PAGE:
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Feline Asthma Takes Their Breath Away

By Kelley Weir

Anyone with asthma can tell you how terrifying it is to not be able to breathe and how immense the relief is when an attack finally subsides. Now imagine how cats with allergic asthma might feel. Their tendency to hide any type of illness or pain, combined with an inability to communicate their distress, must be scarier than we can imagine.

About 1 to 5 percent of cats suffer from allergic asthma, and current therapies only focus on treating the inflammatory reaction rather than the underlying cause of the disease. Though the percentage of cats that experience asthma is relatively low, the effects on those cats are extreme, which is one reason why Morris Animal Foundation has targeted research in this area.

When cats suffer an asthma attack, the small passageways of the lungs (bronchi, bronchioles) become inflamed, irritated and prone to collapse. The degree of irritation comes and goes, and it can be suppressed with medication, but the only way to cure the disease is to identify the offending allergen so the cat receives the appropriate treatment.

As in human asthma therapy, veterinarians usually start the cat on a steroid treatment to help control the symptoms of coughing and wheezing. The next step is testing for specific allergens to identify the cause of the attacks. However, because steroids suppress the immune system, treating cats with steroids for their asthma presents a diagnostic dilemma for veterinarians trying to determine the cause of the asthma.

In a series of Morris Animal Foundation–funded studies, researchers at the University of Missouri’s College of Veterinary Medicine have evaluated whether rush immunotherapy (RIT) will ultimately provide a cure for feline asthma. For RIT to be effective, identification of the inciting allergen must be made, and there was concern that steroid treatment would inhibit this. Dr. Chee-hoon Chang, a Foundation fellow, and her mentor, Dr. Carol Norris Reinero, have examined how steroid treatment affects both allergen identification and the effectiveness of RIT.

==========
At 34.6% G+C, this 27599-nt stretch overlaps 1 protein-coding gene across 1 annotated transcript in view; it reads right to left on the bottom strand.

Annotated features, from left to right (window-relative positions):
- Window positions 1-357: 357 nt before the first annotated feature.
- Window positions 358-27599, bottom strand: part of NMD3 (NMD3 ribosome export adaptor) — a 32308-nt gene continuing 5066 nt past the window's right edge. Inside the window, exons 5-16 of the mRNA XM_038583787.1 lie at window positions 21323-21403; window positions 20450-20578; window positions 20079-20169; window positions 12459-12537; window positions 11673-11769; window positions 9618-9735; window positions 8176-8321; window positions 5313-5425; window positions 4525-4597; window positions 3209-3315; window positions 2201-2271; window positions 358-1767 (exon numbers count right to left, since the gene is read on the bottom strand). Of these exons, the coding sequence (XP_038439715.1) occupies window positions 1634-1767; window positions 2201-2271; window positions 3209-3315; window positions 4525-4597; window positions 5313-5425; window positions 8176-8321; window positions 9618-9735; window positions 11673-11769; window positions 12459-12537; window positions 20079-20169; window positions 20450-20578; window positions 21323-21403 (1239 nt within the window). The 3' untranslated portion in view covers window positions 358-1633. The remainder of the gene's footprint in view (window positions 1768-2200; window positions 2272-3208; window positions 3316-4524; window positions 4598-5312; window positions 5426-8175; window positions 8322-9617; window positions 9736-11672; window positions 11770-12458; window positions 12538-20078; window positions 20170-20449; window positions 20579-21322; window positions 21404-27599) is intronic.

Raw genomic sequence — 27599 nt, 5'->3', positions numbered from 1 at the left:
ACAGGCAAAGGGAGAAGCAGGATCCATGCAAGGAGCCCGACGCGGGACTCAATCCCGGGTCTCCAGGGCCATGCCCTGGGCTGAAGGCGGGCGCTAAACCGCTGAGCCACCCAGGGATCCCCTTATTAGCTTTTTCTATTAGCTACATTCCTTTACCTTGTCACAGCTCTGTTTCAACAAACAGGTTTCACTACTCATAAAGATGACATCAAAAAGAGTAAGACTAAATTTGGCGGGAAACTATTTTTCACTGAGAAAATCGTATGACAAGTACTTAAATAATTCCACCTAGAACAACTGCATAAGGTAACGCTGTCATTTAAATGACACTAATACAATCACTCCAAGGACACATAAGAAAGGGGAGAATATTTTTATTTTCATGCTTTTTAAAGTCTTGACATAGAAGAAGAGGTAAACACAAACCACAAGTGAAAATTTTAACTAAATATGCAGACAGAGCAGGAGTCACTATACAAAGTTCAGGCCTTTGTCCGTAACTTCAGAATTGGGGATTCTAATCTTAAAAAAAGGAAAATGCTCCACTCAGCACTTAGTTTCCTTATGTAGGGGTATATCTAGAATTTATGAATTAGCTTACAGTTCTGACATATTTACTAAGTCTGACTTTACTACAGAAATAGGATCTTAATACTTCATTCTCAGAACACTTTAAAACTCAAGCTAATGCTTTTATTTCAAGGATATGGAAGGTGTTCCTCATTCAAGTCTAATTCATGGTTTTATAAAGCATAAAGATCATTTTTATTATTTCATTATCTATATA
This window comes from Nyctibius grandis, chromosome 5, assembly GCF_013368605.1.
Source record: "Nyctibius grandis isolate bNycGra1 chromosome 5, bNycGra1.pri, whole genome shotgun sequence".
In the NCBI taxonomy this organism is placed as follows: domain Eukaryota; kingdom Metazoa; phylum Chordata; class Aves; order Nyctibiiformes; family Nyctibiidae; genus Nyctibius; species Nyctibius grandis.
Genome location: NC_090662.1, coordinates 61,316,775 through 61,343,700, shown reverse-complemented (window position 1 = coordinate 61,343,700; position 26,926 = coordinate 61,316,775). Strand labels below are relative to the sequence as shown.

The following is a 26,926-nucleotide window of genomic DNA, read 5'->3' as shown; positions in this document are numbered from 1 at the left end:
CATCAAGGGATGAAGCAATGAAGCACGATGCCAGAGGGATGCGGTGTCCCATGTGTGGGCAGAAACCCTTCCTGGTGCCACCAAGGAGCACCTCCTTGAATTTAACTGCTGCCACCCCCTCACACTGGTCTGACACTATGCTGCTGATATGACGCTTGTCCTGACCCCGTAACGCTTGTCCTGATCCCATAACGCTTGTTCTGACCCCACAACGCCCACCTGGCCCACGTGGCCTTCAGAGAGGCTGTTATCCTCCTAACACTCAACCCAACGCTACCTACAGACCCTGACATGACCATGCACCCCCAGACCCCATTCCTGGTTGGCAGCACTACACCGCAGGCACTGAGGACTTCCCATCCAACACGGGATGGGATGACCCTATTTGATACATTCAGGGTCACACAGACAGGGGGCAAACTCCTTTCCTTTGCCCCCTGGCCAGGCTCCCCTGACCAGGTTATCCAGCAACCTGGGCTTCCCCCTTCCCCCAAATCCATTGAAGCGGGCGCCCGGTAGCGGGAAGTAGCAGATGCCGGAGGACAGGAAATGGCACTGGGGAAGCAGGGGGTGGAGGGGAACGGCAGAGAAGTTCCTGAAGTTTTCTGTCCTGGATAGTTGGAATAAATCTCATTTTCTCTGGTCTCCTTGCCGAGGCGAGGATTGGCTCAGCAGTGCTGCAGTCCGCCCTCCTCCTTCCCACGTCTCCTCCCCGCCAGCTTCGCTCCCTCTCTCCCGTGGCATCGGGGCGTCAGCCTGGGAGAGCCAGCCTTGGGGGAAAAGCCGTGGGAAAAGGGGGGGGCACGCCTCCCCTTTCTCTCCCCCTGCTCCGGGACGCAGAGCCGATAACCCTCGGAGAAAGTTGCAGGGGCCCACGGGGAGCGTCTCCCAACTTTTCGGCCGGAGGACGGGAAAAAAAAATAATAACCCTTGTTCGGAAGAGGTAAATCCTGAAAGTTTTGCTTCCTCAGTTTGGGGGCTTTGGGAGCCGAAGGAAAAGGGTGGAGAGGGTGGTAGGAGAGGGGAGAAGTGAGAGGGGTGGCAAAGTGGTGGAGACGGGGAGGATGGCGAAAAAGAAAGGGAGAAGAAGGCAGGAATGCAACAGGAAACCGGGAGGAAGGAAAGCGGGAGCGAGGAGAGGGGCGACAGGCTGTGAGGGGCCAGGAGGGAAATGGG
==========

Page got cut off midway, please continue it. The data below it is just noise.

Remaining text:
The researchers determined that allergy testing can still proceed while cats are taking steroids. Inhaled steroids do not inhibit successful use of RIT, so steroid use for control of clinical symptoms can be continued while the longer-term curative RIT is done.

Posted by MAFon April 10, 2012.

Categories: Animal health, Asthma , Cat health


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Submitted by Asthma at: October 8, 2012
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Submitted by edgardo roldan at: August 28, 2012
Very Informative article is there a way to improve the effectiveness of RIT and how much would this cost? I found this similar article It also mentioned asthma in cats and that in treating it medications is given in a specially adapted inhaler for cats would RIT be given the same way.
Submitted by Brad at: May 19, 2012
DianeV, what is Cystaplus? And is it effective in treating cat asthma? As for RIT, where can I receive information about getting this for my cat?
Submitted by DianeV at: April 21, 2012
My cat just had an asthma attack triggered by dust. I have an inhaler on hand so I gave her a puff and off to the vet we went. She becomes so terrified that she will urinate and defecate during an attack. She is raw fed and under the care of a holistic vet so we care giving her Cystaplus which has no side-effects and many benefits.
Submitted by Veronica Gventsadze at: April 17, 2012
Will try to find out more about RIT, sounds very promising! Anecdotal, and N = 1, but worth sharing nonetheless: a cat we treated with inhaled steroids (fluticasone) showed decreased thickness of intestines on ultrasound (this cat also had presumed IBD). We thought it was at least plausible that inhaled steroids have systemic effect to some degree. Inspired by the above case: can some cases of asthma be triggered by the same dietary antigens that cause IBD?
Submitted by Judith Bird at: April 16, 2012
The big trouble with my cat's asthma is that he is diabetic, most probably from taking steroids and eating dry food excessively. As a diabetic, he is temporarily off his insulin because he is on an exclusively wet food diet. I would not risk giving him any steroid however, for his occasional asthma attack.